I first noticed this title last year because of the cover.  It popped up on my GR feed.  I don’t normally read much in the way of zombie titles –for a variety of reasons – but this looked awesome, though for some reason I thought the main character was going to West Point or something.  Needless to say, much anticipated, so a great worry of please don’t be a letdown.

 

                It’s not.

 

                At first blush, Ireland’s book looks like a mash up of Huck Finn with Michonne from the Walking Dead (though the main character Jane uses sickles). 

 

                It is and isn’t.

 

                It’s so much more.  It’s true that Ireland seems to be drawing quite a bit on Finn, and Jane harkens to him, but Ireland also seems to be drawing on Kate Chopin.

 

                And yet, it is so much more.

 

                Jane is a young woman who is going to a school for girls.  This school trains girls to kill shamblers aka zombie.  All the girls at the school are black because the government has mandated that all blacks and Native Americans (I’m being polite, Ireland uses the correct term for the 1880s, coming from a white man) be sent to schools to learn how to kill the undead (slavery is supposedly illegal but Jim Crow and Reconstruction exist).  In one swoop, Ireland combines residential schools and their abuses with Jim Crow and the use of Army recruitment centers in minority and lower income areas.  She also works in medical experiments on minorities. 

 

                This isn’t your normal zombie book.       

 

                And that’s important because in North America most people disregard the connection between zombies and forced labor, a form of slavery that continues after the slave’s death.  That’s the horror.  Not the brain eating.  It’s true that Cherie Priest set her steampunk zombie series in an alternate Civil War, but her zombies are more connected to drug use.  Ireland’s use of zombies during the Civil War and Reconstruction is far more powerful and visceral.  The sense of uncomfortable and not right is far stronger than, say, in the Walking Dead.  In part this is due to how people use the zombie plague, but also because of the symbolism connected with zombies.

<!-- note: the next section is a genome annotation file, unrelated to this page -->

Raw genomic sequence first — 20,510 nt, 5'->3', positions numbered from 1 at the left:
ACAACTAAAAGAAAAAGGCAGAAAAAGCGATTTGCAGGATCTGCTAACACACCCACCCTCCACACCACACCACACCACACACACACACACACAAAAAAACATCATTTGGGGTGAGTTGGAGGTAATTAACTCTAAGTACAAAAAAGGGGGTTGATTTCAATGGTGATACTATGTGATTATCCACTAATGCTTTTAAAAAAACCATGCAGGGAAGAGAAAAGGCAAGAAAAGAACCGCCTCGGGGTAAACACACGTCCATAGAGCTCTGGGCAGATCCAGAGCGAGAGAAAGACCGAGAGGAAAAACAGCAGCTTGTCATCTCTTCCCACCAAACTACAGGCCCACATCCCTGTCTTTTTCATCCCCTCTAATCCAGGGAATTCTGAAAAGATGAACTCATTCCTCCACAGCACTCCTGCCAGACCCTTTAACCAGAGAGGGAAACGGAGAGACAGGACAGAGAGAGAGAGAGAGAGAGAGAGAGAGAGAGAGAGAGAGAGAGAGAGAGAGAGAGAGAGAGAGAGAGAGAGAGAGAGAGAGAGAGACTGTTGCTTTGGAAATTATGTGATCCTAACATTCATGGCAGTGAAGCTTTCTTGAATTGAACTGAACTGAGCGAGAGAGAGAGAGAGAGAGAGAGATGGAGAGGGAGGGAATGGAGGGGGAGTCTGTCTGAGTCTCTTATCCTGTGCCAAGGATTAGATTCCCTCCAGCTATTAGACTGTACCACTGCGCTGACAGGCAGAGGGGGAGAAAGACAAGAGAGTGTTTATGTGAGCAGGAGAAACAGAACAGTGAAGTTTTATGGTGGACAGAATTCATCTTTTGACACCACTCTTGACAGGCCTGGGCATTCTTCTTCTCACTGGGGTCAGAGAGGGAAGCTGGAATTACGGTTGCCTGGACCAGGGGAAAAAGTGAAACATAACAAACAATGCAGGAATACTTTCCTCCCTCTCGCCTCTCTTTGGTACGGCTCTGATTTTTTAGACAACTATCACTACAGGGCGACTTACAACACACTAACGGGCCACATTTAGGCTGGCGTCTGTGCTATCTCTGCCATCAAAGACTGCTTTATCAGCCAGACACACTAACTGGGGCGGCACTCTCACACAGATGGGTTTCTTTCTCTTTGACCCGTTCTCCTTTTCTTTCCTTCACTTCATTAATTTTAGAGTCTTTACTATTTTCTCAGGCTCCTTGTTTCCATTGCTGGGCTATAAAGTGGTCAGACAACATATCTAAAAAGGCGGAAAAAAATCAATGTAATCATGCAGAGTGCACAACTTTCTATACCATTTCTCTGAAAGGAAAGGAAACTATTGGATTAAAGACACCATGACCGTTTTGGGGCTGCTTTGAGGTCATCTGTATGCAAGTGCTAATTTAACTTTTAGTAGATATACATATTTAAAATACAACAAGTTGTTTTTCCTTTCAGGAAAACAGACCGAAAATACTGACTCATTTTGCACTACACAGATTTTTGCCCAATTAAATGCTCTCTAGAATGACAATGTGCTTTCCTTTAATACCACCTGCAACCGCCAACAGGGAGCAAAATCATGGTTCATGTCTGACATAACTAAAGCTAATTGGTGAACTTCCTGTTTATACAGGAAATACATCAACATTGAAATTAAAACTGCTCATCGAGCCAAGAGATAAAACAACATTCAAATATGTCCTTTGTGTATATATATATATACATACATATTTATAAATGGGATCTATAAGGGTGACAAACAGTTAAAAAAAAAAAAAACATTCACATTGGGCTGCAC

Jane is wonderfully drawn character though she is also the book’s major flaw.   There are too many cases and situations where she is the only capable woman or girl.   Or the smartest.  This is a flaw that is all too common to a great many novels staring kick ass heroines.  Unlike some people, Ireland does try to argument.  Just when you think Jane is going to be a bit too princess perfect, Ireland seems to realize as well and someone else does something that earns Jane’s admiration.  Jane does grow over the course of the novel, and she also is not the girl that everyone lusts after.  So, she is almost too perfect, but that almost is important.

 

                That, and Jane is a black woman in a time and place that sees as the lowest of the low.  She must constantly downplay her intelligence (the use of reading in this book is absolutely beautiful) and constantly deals with insults.  She has a sense of humor, but she is also, rightly, angry and struggling in an unfair, racist system.  She grows over the course of the book, and her voice is a real one.  Her voice, despite its use of 1800 terms, is also a very real, modern one when dealing with issues like slavery and killing.

 

                There are more than a few scenes with connections to police shooting of unarmed African-Americans. 

 

                This book should be taught along with The Hate U Give. 

 

                And not because it is the first alternate history book I’ve read that gives us an alternate history Ida B. Wells.

 

                Jane is surrounded by believable characters.  I love Kate.  I’ve always loved Michelle Sagara West and Kelly Armstrong because they showed women being strong in radically different but equally important ways.  I have to add Justine Ireland.  Kate is a wonderful character and her story arc is just as powerful as Jane’s.  Ireland deserves a reward simply for what Kate says towards the end of the book about relationships.  There does seem to be a hint of a standard YA love triangle, but romantic love is not the focus of the book.  Jane’s potential beaux include an ex, Red Jack, who makes his way the only way he can, and Gideon who she is attracted to because of his smarts as well as his chest.

 

                How cool is that?

 

                The most powerful part of the story, however, are the parts of letters that head each chapter.  For part of the book, the letter is one (or more) from Jane to her mother who lives at Rose Hill.  In the last section of the book, the letter is one (or more) from Jane’s mother to Jane.  The letters are powerful because of what they must say and what they can’t say, simply because both women know that the letters may be read by a third party.  It is though Jane, who is bi-racial and her mother’s back story that Ireland deftly subverts the use of the mulatto, in particular the tragic mulatto, in literature.

 

                In a world that never was, Ireland shows us the world that is and makes the reader confront it.